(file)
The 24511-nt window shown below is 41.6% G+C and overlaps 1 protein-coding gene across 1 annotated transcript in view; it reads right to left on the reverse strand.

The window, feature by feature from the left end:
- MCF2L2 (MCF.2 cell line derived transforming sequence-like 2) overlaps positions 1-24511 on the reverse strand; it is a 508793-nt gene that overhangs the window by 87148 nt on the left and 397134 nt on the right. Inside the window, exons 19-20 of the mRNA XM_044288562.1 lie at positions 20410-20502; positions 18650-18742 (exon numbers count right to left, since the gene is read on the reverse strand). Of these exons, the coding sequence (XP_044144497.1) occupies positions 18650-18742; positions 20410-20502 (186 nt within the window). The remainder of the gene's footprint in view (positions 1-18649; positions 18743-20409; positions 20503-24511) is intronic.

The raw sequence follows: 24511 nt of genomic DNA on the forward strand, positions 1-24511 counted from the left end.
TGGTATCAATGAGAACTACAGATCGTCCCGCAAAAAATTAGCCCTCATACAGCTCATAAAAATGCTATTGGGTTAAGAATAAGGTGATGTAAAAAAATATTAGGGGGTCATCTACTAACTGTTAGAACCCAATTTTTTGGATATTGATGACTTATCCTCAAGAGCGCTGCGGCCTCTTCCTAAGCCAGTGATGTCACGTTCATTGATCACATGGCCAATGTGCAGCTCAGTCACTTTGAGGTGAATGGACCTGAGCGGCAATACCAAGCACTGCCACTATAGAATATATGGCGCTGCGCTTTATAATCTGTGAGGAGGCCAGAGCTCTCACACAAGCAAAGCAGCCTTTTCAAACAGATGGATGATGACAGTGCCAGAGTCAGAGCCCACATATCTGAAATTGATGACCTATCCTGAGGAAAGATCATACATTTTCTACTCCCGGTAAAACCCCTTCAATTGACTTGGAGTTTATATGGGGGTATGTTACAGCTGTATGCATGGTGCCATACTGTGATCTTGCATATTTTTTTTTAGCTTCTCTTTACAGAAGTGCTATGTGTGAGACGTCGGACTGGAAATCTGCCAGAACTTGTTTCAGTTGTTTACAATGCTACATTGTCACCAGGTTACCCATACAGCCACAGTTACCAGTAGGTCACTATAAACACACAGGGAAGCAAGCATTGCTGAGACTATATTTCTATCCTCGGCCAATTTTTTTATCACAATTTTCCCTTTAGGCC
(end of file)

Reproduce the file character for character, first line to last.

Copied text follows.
The 24511-nt window shown below is 41.6% G+C and overlaps 1 protein-coding gene across 1 annotated transcript in view; it reads right to left on the reverse strand.

The window, feature by feature from the left end:
- MCF2L2 (MCF.2 cell line derived transforming sequence-like 2) overlaps positions 1-24511 on the reverse strand; it is a 508793-nt gene that overhangs the window by 87148 nt on the left and 397134 nt on the right. Inside the window, exons 19-20 of the mRNA XM_044288562.1 lie at positions 20410-20502; positions 18650-18742 (exon numbers count right to left, since the gene is read on the reverse strand). Of these exons, the coding sequence (XP_044144497.1) occupies positions 18650-18742; positions 20410-20502 (186 nt within the window). The remainder of the gene's footprint in view (positions 1-18649; positions 18743-20409; positions 20503-24511) is intronic.

The raw sequence follows: 24511 nt of genomic DNA on the forward strand, positions 1-24511 counted from the left end.
TGGTATCAATGAGAACTACAGATCGTCCCGCAAAAAATTAGCCCTCATACAGCTCATAAAAATGCTATTGGGTTAAGAATAAGGTGATGTAAAAAAATATTAGGGGGTCATCTACTAACTGTTAGAACCCAATTTTTTGGATATTGATGACTTATCCTCAAGAGCGCTGCGGCCTCTTCCTAAGCCAGTGATGTCACGTTCATTGATCACATGGCCAATGTGCAGCTCAGTCACTTTGAGGTGAATGGACCTGAGCGGCAATACCAAGCACTGCCACTATAGAATATATGGCGCTGCGCTTTATAATCTGTGAGGAGGCCAGAGCTCTCACACAAGCAAAGCAGCCTTTTCAAACAGATGGATGATGACAGTGCCAGAGTCAGAGCCCACATATCTGAAATTGATGACCTATCCTGAGGAAAGATCATACATTTTCTACTCCCGGTAAAACCCCTTCAATTGACTTGGAGTTTATATGGGGGTATGTTACAGCTGTATGCATGGTGCCATACTGTGATCTTGCATATTTTTTTTTAGCTTCTCTTTACAGAAGTGCTATGTGTGAGACGTCGGACTGGAAATCTGCCAGAACTTGTTTCAGTTGTTTACAATGCTACATTGTCACCAGGTTACCCATACAGCCACAGTTACCAGTAGGTCACTATAAACACACAGGGAAGCAAGCATTGCTGAGACTATATTTCTATCCTCGGCCAATTTTTTTATCACAATTTTCCCTTTAGGCC